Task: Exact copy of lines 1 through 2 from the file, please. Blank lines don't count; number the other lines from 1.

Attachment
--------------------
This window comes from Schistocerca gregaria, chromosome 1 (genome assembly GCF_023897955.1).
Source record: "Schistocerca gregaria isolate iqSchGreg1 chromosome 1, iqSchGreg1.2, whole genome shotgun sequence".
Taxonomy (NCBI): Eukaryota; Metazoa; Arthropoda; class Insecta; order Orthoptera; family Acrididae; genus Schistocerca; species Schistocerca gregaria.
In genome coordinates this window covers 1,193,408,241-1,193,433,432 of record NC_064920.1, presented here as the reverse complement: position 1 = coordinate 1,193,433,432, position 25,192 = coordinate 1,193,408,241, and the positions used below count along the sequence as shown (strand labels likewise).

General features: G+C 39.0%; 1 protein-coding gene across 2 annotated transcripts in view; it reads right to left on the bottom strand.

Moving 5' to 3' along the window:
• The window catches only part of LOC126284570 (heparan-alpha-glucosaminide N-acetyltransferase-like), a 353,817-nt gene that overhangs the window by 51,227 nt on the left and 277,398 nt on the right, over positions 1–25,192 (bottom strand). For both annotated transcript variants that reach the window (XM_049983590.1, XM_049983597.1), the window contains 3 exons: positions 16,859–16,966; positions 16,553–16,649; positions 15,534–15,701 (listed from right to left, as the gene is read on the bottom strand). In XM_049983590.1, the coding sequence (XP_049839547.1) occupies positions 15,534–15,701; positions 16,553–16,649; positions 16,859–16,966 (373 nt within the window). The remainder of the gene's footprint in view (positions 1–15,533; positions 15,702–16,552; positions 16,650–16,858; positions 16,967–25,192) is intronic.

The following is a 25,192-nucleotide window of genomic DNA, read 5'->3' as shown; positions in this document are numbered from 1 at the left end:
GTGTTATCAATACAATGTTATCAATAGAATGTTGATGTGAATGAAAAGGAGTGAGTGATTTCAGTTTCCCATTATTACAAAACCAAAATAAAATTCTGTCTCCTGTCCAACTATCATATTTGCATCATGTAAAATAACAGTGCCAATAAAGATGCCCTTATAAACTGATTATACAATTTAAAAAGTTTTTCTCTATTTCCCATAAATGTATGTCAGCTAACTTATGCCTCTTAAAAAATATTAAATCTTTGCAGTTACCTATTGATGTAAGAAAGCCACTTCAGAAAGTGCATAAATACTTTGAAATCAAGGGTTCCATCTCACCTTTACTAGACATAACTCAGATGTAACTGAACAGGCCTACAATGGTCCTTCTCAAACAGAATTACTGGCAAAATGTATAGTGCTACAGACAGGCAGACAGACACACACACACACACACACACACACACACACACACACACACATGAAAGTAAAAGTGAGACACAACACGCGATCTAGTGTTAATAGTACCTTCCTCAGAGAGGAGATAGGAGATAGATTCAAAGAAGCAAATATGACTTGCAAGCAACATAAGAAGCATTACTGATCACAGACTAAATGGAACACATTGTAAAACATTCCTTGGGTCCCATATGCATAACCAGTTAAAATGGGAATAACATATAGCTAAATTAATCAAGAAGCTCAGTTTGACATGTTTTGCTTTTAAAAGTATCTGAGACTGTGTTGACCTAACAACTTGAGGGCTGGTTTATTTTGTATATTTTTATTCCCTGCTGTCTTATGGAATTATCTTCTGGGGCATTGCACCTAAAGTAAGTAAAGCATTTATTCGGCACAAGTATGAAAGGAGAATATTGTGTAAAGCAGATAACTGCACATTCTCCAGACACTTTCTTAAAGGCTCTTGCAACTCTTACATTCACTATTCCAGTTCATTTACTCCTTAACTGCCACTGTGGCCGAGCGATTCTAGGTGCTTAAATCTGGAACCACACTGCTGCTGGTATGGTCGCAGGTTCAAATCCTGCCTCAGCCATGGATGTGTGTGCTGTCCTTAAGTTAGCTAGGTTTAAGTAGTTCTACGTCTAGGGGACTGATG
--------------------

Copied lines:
This window comes from Schistocerca gregaria, chromosome 1 (genome assembly GCF_023897955.1).
Source record: "Schistocerca gregaria isolate iqSchGreg1 chromosome 1, iqSchGreg1.2, whole genome shotgun sequence".